State Sen. Harriette Chandler will not seek reelection

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Harriette Chandler speaks during a press conference at Worcester City Hall. (Photo/Dakota Antelman)

NORTHBOROUGH – State Sen. Harriette Chandler announced on Wednesday that she will not run for re-election when her current term ends next year.

With this announcement, Chandler, whose district includes part of Northborough, will cap a career in the state legislature that has spanned over two decades.

Speaking at Worcester City Hall, Chandler called her time spent representing her district “the greatest job I’ve ever had.”

She said she would not be “actively supporting” any campaigns to replace her in the senate.

She added that she remains dedicated to continued service and advocacy for her district through the remainder of her term.

Career in politics began with service on Worcester School Committee

Chandler served on the Worcester School Committee in the early 1990s before then spending three terms in the state House of Representatives between 1995 and 2001.

She won her state senate seat in 2000, beating Joseph Early Jr., who is now the Worcester County District Attorney.

Chandler has remained in office since then, acting as the senate’s interim president between 2017 and 2018.

Chandler worked with Northborough officials

Chandler’s district has long included part of Northborough. It will expand for this year’s election, though, to encompass the whole town as a result the state’s legislative redistricting process following the 2020 census. Previously, three precincts were represented by Sen. Jamie Eldridge.

Chandler has appeared before numerous municipal boards and committees over the years, working with town officials on various matters.

In 2018, she specifically filed legislation to shift oversight of all Department of Agricultural Resources-registered compost operations to the Department of Environmental Protection.

Northborough leaders welcomed this effort, noting that it would address ongoing issues in town, including nearly a decade of legal battles involving S.A. Farm and its owner, Santo Anza.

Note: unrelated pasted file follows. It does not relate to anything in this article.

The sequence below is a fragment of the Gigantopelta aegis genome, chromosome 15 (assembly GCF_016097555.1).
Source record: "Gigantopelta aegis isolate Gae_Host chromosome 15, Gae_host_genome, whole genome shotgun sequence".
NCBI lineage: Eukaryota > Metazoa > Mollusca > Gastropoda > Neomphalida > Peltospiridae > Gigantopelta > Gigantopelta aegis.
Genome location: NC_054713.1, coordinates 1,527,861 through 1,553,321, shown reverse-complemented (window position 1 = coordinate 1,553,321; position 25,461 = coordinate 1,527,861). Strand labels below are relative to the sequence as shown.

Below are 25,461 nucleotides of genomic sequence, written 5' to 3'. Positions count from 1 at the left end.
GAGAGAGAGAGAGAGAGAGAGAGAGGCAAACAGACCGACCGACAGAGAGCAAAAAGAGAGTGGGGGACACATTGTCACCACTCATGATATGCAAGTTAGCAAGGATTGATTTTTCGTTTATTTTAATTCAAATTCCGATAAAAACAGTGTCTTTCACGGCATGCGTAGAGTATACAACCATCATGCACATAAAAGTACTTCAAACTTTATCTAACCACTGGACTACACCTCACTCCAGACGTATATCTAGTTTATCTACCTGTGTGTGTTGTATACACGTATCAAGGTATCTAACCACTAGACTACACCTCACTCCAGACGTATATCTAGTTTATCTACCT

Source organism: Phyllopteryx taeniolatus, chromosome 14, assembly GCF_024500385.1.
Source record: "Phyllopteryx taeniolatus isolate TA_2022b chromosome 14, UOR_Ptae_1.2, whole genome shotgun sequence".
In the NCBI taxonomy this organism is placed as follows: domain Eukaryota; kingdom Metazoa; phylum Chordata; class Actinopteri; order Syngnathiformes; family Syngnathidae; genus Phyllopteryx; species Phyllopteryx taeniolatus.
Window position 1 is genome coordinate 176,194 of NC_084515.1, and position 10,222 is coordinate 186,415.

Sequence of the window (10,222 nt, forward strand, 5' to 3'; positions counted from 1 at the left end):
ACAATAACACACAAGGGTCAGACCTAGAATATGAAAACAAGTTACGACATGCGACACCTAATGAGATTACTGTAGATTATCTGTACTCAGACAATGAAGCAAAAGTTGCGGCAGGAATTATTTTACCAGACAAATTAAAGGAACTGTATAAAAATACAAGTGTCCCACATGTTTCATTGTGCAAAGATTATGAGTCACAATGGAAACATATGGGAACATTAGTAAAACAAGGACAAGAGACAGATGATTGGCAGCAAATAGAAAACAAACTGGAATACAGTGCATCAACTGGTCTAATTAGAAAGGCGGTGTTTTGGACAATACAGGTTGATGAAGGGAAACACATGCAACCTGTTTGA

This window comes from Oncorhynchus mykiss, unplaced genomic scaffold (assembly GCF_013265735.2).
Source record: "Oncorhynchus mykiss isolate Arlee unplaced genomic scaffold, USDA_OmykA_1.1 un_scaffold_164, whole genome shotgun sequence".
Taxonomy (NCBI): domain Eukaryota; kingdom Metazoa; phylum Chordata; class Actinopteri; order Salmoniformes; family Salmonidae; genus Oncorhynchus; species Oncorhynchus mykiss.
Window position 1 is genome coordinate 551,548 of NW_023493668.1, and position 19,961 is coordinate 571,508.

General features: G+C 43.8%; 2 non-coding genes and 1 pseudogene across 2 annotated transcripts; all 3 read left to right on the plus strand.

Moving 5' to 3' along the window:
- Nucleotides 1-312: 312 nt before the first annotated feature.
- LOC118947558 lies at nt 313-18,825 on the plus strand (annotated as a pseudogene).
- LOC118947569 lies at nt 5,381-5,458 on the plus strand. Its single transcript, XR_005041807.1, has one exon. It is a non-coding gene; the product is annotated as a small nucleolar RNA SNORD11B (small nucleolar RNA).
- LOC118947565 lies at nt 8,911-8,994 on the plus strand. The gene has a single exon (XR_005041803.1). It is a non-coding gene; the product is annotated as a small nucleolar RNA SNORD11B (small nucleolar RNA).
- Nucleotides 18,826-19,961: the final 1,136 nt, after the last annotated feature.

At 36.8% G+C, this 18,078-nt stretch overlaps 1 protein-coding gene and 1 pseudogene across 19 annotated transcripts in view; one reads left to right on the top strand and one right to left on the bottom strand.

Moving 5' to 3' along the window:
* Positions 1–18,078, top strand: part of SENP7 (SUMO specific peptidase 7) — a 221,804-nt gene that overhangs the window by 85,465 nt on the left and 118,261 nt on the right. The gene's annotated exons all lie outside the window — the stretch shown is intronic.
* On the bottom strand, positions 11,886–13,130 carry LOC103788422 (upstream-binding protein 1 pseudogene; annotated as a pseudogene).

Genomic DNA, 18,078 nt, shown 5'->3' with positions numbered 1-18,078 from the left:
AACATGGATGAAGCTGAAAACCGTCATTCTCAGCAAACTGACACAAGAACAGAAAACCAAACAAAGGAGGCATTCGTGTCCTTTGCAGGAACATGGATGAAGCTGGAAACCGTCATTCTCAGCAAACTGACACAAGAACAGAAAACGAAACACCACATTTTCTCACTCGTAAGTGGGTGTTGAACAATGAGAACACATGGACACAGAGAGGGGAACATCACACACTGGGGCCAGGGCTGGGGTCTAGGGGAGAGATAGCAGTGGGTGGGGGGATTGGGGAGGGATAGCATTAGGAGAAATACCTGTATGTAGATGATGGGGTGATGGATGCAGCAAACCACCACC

Anza was convicted in 2013 on charges stemming from his operation of an illegal dump on his property.

He denied operating a composting facility, according to the Worcester Telegram, saying instead that organic materials delivered to his property were being used for farming purposes.

He was then held in contempt of court in 2020, however, after a new complaint from the town alleged that Anza was again operating an illegal composting facility.

Town Administrator John Coderre testified in front of state legislators late last year, asking for a legislative solution to these kinds of issues.

Legislation had passed in 2019, but it was vetoed by Gov. Charlie Baker.

Chandler has separately attended meetings with town officials and other legislators representing Northborough over the years, discussing everything from special education funding to tax rates.

Colleagues react to Chandler’s announcement

Chandler announced her press conference on Tuesday night, saying she would speak the following morning to discuss “the future of her career in public service.”

Reaction was then swift throughout the state as she completed her remarks on Wednesday.

“We’re losing a tremendous advocate for our district and an incredible state lawmaker,” Rep. David LeBoeuf tweeted.

LeBoeuf, whose House of Representatives district overlaps with Chandler’s, reiterated Chandler’s own vow to continue fighting for her constituents through the end of her term.

“We shouldn’t expect her to let up — she never has,” he said.

US Rep. Jim McGovern shared his thoughts, calling Chandler “one of the most tenacious, hardworking, effective public servants I know” in a thread of tweets.

State Sen. Michael Moore is Worcester’s other senator on Beacon Hill. His district also includes Shrewsbury and Grafton, among other communities.

He attended Chandler’s press conference on Wednesday and took to social media following her announcement.

“It has been an honor and privilege to have worked so closely with her over the years,” Moore said of Chandler. “She has left an indelible mark on the Senate and her presence in the chamber will be sorely missed.”

Chandler’s announcement sets up busy election season

Chandler’s departure now adds to what may be a busy election season for the region.

The same redistricting process that changed the bounds of Chandler’s district has created an entirely new district in the House of Representatives.

That will include parts of Northborough, Westborough and Framingham as well as all of Southborough.

Westborough’s Kate Donaghue has already announced her candidacy for that seat.

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